The last time I was in Cadogan Hall, I was onstage with my closest friends and my violin performing with a youth orchestra. So, you can see why it was quite bizarre to be back at this gorgeous venue a mere decade (and a bit…) later, sitting in-front of a stage packed full of incredibly talented teenagers. But they weren’t enthusiastically slaving away at a Tchaikovsky symphony, they were full of infectious energy performing 13.
The music and lyrics of 13 are by Jason Robert Brown, who also wrote The Last Five Years – one of my favourite musicals with its goosebump inducing opening line “Jamie is over and Jamie is gone”. So, I already knew I’d love the music in 13. What I was less sure about was a performance billed as an “amateur production” with its cast of teenagers. But, ignoring a few fluffs that were smoothly dealt with, there was nothing amateur about this performance. It was, quite frankly, sensational. Come the end, I left with the biggest grin on my face, thankful that TFL mask requirements meant I didn’t draw too much attention on the District Line home.
13 tells the story of a boy who, due to his parents’ divorce, moves from New York to a quiet town in Louisiana, where he must try to fit in at his new school. What follows is a classic American High School caper with all the expected trials and tribulations. Think Grease meets Mean Girls. Where 13 stands out is in the quality of the songs, along with the immense talent of the teenagers performing them. Edward Flynn-Haddon plays Evan, the lead who is trying to find enough friends to fill his Bar Mitzvah. It’s an incredibly challenging role, with tongue-twister lyrics and gutsy ballads but Flynn-Haddonpulls it off with ease. Another stand-out performance comes from the understated Patrice, Evan’s neighbour, played by Ivy Pratt. Portrayed as the shy, girl-next-door, she sure packs a punch when she stands at the front of the stage and starts to sing.
It wasn’t just the vocal talent and the songs that stole the show, but the acting skills of the entire cast, all exceptional. Glancing around the chorus, seated at the side of the stage, there didn’t seem to be one cast member who wasn’t utterly invested in what was going on. A highlight was the brilliant comedic timing from the friends of school jock, Brett (Samuel Menhinick), especially during their performance of ‘Hey Kendra’. If these are the future stars of theatre, then the West End is in very safe hands.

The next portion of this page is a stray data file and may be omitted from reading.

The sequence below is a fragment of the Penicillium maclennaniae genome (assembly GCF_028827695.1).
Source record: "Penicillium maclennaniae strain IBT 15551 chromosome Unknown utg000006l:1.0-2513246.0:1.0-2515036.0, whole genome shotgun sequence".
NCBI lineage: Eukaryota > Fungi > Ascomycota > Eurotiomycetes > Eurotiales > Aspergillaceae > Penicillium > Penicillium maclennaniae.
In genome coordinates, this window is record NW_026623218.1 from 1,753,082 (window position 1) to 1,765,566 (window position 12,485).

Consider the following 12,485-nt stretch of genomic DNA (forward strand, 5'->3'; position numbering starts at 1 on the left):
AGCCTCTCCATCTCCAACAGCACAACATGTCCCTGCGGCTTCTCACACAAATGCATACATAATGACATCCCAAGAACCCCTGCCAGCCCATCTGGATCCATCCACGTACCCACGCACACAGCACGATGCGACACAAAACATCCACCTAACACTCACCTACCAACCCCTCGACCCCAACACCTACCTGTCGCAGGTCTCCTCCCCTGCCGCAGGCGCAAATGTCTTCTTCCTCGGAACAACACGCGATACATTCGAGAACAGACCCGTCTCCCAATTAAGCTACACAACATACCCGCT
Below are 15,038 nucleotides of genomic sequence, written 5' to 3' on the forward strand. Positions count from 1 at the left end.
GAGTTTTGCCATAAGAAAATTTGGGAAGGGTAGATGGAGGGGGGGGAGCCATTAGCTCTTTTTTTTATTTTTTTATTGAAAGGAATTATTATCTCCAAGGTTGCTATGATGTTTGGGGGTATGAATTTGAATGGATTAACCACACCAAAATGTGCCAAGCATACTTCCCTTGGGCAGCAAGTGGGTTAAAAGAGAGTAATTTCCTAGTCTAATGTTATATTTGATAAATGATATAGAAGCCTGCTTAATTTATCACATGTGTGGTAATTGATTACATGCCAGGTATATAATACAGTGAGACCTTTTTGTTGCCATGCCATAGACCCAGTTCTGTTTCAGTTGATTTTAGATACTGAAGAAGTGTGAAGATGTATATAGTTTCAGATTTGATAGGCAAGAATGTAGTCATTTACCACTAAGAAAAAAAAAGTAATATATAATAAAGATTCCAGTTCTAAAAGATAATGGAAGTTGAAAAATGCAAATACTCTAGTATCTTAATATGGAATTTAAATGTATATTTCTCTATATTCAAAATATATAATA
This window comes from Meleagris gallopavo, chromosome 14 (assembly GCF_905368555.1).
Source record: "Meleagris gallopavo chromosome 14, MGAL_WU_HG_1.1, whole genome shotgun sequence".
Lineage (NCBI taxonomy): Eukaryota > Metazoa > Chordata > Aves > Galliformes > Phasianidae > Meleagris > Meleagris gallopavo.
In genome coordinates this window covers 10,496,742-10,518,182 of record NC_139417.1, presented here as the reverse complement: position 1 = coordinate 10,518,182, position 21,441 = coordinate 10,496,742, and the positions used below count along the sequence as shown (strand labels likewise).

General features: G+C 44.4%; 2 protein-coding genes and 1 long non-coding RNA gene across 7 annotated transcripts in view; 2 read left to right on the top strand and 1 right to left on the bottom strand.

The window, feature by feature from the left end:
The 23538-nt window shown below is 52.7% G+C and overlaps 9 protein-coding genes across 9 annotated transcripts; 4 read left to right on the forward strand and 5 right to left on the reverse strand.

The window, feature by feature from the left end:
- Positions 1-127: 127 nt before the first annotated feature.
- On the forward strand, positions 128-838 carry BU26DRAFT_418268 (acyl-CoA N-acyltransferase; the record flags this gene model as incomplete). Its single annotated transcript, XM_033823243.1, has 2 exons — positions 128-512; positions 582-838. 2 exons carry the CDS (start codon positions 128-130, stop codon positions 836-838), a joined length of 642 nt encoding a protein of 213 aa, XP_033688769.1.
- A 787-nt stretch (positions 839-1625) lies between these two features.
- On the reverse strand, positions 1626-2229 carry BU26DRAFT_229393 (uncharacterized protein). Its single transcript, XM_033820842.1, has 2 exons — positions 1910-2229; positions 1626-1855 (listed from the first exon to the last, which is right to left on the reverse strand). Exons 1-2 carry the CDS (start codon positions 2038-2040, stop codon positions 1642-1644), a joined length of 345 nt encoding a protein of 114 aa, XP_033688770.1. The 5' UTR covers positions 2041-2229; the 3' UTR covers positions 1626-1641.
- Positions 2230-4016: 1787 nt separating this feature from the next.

The choreography by Corin Miller is equally fantastic, really helping to set the scene, as do the costumes. Despite the lack of set beyond chairs, I was still swept away to a cinema, the school, or Dairy Queen, as the drama required.
My only criticism is that at times the band, whilst consistently great, overpowered the vocalists. In some of the louder songs, it could be quite difficult to make out the lyrics. This was at no fault of the cast, it seemed to be an issue with the levels coming through the speakers. But I was so swept up in the energy and passion on stage I still loved every second.
Maybe it’s a symptom of being a musical lover back in an auditorium, hearing show tunes blaring out, but I’m not sure I’ll sleep tonight with the sheer adrenaline from the show coursing through my veins.
Music and lyrics by: Jason Robert Brown
Based on the book by: Dan Elish and Robert Horn
Directed by: Dean Johnson
Musical Direction by: Chris Ma
Choreography by: Corin Miller
Produced by: The British Theatre Academy
13 was performed as part of The British Theatre Academy’s free performing opportunities for young artists each summer to “limit barriers to training and ensure the future of UK theatre is diverse in all demographics and world leading in terms of quality”.